Player: England (1989-2001)
The man who captained England in more Tests than any other, Mike Atherton led all the teams he represented, often saving his best performances when his side were in dire straits.
Atherton captained the England under-19 side when he was just 16 and in 1987 made his debut for both Cambridge University and Lancashire, scoring more than 1,000 runs in his first season.
Atherton also captained the Combined British Universities side that got through to the quarter finals of the Benson and Hedges Cup in 1989 and led Young England to Australia – his leadership credentials were such that at university he was dubbed ‘Future England Captain’.
He often saved his best performances when his side were in dire straits
The Lancashire opener played the first of his 115 Tests against Australia in 1989, and partnering Graham Gooch in the 1990 season scored centuries against New Zealand and India. After Graham Gooch resigned during the 1993 series against a rampant Australian team, Atherton took over the captaincy at just 25 years old and went on to lead the side a record 54 times, facing up to some of the most potent attacks of all time: Walsh and Ambrose, Donald and Pollock, Wasim and Waqar.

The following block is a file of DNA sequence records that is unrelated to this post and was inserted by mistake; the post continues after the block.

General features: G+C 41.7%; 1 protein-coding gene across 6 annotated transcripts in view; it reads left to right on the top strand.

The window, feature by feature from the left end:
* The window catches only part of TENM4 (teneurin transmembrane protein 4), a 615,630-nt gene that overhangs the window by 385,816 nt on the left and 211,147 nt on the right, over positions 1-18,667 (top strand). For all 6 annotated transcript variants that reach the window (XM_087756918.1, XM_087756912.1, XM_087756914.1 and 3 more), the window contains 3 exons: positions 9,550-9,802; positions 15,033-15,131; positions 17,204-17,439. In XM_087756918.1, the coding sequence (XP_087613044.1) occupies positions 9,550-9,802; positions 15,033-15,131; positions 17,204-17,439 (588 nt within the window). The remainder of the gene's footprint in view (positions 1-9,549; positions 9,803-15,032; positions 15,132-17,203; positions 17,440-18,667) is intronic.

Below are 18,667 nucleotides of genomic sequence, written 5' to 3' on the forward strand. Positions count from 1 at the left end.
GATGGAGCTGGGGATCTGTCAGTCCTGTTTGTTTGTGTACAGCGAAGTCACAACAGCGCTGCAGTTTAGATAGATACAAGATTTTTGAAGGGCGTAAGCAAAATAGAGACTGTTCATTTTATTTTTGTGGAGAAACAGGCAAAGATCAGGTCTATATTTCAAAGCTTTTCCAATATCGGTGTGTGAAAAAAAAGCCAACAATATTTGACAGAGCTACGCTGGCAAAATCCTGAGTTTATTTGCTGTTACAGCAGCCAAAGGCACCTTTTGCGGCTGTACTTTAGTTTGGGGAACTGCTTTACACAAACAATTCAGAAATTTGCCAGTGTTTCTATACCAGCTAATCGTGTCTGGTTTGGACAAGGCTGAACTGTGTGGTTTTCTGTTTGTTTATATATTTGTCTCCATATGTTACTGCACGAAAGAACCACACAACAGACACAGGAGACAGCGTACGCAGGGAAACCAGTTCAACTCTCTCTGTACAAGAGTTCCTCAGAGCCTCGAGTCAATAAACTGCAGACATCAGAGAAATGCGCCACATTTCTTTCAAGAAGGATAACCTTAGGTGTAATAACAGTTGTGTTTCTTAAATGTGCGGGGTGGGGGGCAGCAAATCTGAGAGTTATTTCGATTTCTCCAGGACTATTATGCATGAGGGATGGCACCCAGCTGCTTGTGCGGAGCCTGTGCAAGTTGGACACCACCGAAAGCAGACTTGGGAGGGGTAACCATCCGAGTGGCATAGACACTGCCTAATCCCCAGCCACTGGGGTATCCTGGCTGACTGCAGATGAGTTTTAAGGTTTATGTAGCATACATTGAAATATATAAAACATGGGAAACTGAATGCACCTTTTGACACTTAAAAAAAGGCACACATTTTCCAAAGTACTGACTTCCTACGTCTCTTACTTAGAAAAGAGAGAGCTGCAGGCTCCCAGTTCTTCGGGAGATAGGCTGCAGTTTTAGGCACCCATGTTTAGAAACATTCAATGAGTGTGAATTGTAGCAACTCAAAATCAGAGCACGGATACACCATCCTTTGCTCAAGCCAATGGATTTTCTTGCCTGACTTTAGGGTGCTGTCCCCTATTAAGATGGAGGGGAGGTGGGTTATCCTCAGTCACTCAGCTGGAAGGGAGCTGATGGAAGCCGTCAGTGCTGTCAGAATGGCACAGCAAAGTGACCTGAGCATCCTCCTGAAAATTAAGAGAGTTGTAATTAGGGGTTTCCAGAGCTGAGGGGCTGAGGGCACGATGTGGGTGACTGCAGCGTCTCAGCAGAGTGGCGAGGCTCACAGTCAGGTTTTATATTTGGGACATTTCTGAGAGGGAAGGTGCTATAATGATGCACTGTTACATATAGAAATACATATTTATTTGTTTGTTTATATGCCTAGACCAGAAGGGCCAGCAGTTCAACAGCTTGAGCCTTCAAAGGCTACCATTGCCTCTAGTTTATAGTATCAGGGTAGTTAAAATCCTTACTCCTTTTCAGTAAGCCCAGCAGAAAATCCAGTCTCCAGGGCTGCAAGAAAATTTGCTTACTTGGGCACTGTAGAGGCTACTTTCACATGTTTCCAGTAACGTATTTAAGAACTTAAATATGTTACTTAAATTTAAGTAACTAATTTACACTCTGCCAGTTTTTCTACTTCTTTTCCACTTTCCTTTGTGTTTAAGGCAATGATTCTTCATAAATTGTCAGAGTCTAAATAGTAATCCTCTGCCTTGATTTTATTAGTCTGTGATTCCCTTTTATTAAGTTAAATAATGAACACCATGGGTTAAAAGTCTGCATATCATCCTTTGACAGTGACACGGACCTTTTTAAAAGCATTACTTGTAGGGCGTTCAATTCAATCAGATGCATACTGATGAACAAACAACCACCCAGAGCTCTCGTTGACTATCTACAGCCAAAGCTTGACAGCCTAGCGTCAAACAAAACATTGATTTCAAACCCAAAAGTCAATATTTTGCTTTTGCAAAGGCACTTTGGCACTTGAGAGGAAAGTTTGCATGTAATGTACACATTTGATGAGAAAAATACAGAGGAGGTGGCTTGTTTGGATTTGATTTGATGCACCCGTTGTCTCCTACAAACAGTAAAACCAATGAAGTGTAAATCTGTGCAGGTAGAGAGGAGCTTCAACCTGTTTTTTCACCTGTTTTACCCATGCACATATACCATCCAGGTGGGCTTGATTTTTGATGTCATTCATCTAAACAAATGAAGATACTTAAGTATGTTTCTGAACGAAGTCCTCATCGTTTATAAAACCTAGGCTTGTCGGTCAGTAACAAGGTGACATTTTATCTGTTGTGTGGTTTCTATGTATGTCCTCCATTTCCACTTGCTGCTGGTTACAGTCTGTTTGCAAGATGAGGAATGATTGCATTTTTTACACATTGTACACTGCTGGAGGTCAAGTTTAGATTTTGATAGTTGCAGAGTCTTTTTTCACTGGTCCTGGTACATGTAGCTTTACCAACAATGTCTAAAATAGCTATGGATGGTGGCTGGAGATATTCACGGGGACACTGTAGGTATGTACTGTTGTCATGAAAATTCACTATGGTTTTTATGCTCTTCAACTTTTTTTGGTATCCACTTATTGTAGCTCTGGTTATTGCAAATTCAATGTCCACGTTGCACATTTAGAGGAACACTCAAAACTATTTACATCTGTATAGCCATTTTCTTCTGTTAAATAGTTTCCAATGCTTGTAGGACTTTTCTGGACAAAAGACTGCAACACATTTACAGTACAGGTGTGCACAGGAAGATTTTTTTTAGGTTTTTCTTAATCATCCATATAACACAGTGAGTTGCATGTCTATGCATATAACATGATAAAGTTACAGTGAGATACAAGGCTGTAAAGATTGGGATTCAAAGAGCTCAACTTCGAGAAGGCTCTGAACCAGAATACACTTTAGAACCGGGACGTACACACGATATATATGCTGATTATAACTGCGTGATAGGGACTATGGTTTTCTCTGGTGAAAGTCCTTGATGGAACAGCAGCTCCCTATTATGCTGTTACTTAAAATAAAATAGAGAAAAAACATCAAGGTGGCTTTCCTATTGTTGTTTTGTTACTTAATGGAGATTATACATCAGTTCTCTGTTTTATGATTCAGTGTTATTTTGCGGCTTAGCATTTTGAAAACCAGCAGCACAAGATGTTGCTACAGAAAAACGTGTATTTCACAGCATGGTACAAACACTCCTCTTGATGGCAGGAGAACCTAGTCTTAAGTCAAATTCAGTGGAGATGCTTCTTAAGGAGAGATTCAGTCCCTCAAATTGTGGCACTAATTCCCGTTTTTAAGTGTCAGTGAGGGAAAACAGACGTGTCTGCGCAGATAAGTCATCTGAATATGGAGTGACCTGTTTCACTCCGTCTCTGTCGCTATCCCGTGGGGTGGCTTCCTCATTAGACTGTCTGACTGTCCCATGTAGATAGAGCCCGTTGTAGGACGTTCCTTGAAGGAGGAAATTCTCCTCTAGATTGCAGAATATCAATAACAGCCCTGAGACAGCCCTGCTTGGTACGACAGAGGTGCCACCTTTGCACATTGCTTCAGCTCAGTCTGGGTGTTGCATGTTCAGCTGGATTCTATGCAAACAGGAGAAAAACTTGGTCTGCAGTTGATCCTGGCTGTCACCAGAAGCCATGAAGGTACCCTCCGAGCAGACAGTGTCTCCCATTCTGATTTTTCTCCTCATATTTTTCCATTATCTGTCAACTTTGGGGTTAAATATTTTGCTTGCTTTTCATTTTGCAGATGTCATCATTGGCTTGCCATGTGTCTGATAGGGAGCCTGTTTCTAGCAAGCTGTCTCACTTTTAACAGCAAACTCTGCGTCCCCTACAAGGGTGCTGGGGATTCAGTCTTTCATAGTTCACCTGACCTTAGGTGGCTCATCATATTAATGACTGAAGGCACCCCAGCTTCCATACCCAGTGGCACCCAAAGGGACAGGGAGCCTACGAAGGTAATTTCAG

His two finest innings came against South Africa. At Johannesburg in 1995 his rearguard 185 over nearly 11 hours in the fourth innings against Allan Donald and Shaun Pollock saved the Test. In the return series in England two and a half years later, Atherton again saw off a barrage of Donald’s most bruising short balls to score 98 not out to win the fourth Test and turn the series England’s way. Atherton retired at the end of the 2001 Ashes series, his final Test wicket fittingly taken by arch-nemesis Glenn McGrath.
Since retiring for playing, Atherton has become a respected voice in the media. He commentated for Channel 4 and now works on Sky Sports’ live cricket coverage. After working as a journalist for the Sunday Telegraph, he took over as The Times’ chief cricket correspondent from Christopher Martin-Jenkins.
In 2009 he was named as the Sports Journalists’ Association’s Specialist Correspondent of the Year and in 2010 won the Sports Journalist of the Year award at the British Press Awards.
He has written two books - an autobiography 'Opening Up' and, away from pure cricket, 'Gambling: A Story of Triumph and Disaster'.